Small business owners trying to demonstrate they are not ageist by actively recruiting older workers could be risking age discrimination claims, employment law expert Croner has warned.
The advice comes with the release of new research by the Chartered Institute of Personnel and Development (CIPD), that suggests 70 per cent of UK employers are actively seeking to recruit the over 55s.
But when new regulations to prevent age discrimination come into force in October, doing so may lead to discrimination claims from employees within other age groups.
Croner said many employers already have the misconception that they will be complying with the new legislation if they boost their quota of older workers.
A recent Croner study of 20 in-depth interviews with HR professionals on age discrimination revealed one respondent saying: "The legislation won't affect us directly as we have a lot of workers over the age of 60 years."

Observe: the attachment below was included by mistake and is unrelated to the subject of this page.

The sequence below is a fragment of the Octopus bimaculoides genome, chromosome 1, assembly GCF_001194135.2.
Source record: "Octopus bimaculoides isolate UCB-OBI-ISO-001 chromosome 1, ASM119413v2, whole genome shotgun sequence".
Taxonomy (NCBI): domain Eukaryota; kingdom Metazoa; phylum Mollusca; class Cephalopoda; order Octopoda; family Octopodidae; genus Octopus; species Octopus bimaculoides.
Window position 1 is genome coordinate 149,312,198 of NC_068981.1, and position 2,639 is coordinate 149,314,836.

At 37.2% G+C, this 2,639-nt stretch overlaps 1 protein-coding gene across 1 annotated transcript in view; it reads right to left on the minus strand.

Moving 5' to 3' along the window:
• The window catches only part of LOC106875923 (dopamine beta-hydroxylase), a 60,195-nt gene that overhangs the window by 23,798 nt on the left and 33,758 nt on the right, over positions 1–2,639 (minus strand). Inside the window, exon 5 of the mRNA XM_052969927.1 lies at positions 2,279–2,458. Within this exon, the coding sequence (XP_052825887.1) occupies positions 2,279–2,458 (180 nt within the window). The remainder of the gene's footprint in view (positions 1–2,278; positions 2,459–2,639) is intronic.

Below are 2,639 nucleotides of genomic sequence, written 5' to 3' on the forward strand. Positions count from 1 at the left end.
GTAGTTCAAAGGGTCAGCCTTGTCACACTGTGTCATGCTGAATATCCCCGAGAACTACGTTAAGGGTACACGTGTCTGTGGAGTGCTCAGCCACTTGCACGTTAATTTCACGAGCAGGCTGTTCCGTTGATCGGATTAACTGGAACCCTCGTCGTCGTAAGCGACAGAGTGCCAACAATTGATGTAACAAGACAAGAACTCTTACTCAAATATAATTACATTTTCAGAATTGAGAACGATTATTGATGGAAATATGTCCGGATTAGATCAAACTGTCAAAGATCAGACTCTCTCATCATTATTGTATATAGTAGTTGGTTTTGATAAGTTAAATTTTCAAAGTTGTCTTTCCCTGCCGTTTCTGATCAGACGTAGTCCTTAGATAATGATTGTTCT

Croner's research also showed that most respondents rely on the press for their knowledge and understanding of the new law.
Under the new Employment Equality (Age) Regulations 2006, businesses may only target a certain age group if they are under-represented in the workforce, but they must be careful not to exclude other groups.
Richard Smith of Croner says: "The CIPD research findings show that employers are thinking positively about age, but it could mislead them that recruiting from specified age groups, young or old, is always acceptable."